A Weiser police officer upset over an August encounter with three young adults later told a police dispatcher that he’d like to shoot the trio.
“If I can get away with it, I would’ve put a bullet in the center of each one of their heads. Bam!” Officer Cody Samson said in a video released Monday afternoon by a Weiser attorney who represented one of the defendants.
The video — edited from four others, all uploaded to YouTube on Tuesday afternoon — was included in materials a Washington County prosecutor turned over to attorney Shane Darrington in his defense of his client, Jacqueline M. Aldrich, 19. It also shows Samson speaking with Aldrich before she was arrested.
Darrington said he was “appalled” when he heard Samson’s comments, recorded by the officer’s body camera, about wanting to shoot the women.
Premium content for only $0.99
For the most comprehensive local coverage, subscribe today.
“It’s very unprofessional conduct,” Darrington said.
Weiser Police Chief Carl Smith issued a short statement Tuesday afternoon through the department’s Facebook account.
“We are aware of the situation with the YouTube video concerning the adult female. The matter is currently under review,” Smith wrote. “We cannot make any further comments at the present time, as it is a personnel matter.”
The police department took down its Facebook page by early Tuesday evening after receiving several comments critical of the department in response to Smith's statement. It remained offline on Wednesday.
On Tuesday, Mayor Diana Thomas would not speak to a reporter about the situation.
The women detained by Samson repeatedly argued with and cursed at the officer during their initial conversations and subsequent arrest. In the videos, Samson initially appears professional in his approach before growing gradually more frustrated.
Samson pulled over a car driven by Aldrich early on Aug. 30. He told her he had been dispatched to check out a report of a fight and asked her to get out of the car.
He asked Aldrich what she was doing. She replied that the group had been driving around and was dealing with family problems. She denied being at the location where the fight took place and asked Samson whether he was, after the officer insisted she had been there.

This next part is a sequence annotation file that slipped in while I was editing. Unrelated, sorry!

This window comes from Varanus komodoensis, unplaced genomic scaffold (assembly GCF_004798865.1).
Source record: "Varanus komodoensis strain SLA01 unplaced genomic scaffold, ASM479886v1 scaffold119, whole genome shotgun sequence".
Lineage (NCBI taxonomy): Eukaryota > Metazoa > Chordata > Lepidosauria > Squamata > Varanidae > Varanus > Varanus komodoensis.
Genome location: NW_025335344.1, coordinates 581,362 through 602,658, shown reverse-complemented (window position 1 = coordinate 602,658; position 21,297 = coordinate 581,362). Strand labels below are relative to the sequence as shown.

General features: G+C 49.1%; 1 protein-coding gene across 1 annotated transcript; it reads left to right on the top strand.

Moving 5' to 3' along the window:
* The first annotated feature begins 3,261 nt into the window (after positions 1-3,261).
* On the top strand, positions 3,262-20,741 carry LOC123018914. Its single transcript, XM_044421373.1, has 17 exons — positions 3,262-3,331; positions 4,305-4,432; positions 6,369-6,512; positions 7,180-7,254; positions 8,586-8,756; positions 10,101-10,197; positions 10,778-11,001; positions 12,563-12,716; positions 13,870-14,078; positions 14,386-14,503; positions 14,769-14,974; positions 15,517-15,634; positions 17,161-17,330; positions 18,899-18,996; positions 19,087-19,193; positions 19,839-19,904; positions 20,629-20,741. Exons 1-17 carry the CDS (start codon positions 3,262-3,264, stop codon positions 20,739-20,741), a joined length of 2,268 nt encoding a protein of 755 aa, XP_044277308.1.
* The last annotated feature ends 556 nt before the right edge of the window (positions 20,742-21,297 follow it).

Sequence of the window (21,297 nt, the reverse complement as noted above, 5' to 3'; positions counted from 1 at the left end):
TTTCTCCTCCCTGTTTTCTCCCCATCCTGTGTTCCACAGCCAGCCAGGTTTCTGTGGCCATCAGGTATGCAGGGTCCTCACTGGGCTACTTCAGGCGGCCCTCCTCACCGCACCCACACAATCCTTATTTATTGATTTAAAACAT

“Maybe I was,” he said.
Samson’s tone changed after the officer asked Aldrich where her driver’s license was and she turned and started walking back to her car.
“I didn’t say to go get it. I asked you where it was,” Samson yelled, his voice rising.
As she walked back toward the officer, Samson said, “You’re not understanding me? You don’t know how to comprehend?”
Aldrich told Samson she didn’t understand why he was disrespecting her.
“No, you’re disrespecting me,” Samson said.
“I thought that meant to go get my license,” Aldrich said. “If that was wrong of me, I’m sorry. I’m sorry.”
“Since when in the U.S. does ‘where is your license’ mean ‘walk away and go get it’?” Samson asked.
When Samson later spoke to Mia Sanchez, a passenger in the car, he was calmer. She complained about being placed in handcuffs while the officer questioned her. He explained that he had to determine whether she had done anything illegal and that he would let her go if he could confirm her contention that she hadn’t broken any laws.
“The more cooperative you guys are, the easier this goes,” he said.
Not all of the exchanges were angry. Samson asked Aldrich if she had anything illegal on her person.
“Absolutely not,” she replied. “How about yourself?”
“No,” he answered.
“Cool,” she said.
Aldrich was arrested and charged with possession of marijuana and drug paraphernalia.
Aldrich’s older sister, Abigail, was charged with an open container violation and disturbing the peace. Mia Sanchez, 18, was also charged with possession of marijuana and drug paraphernalia.
After all three were taken to jail, Samson spoke to a dispatcher, complaining about the three women before saying he wanted to shoot them, the video shows.
“Mouthy little b-----s. Oh, my f-----g God,” said Samson, who has worked for the Weiser department since April 2012 and previously served as a deputy in Adams and Washington counties, according to Idaho Peace Officers Standards and Training.
All of the charges against the three were dismissed, except for the open container charge against Abigail Aldrich. She paid a $102 fine.
Darrington said he believes the officer’s conduct, proved through the video, led to the charges being dismissed.
“I’m certain it did,” he said.
Chuck Kroll, the deputy Washington County prosecutor who handled the case, was not immediately available for comment.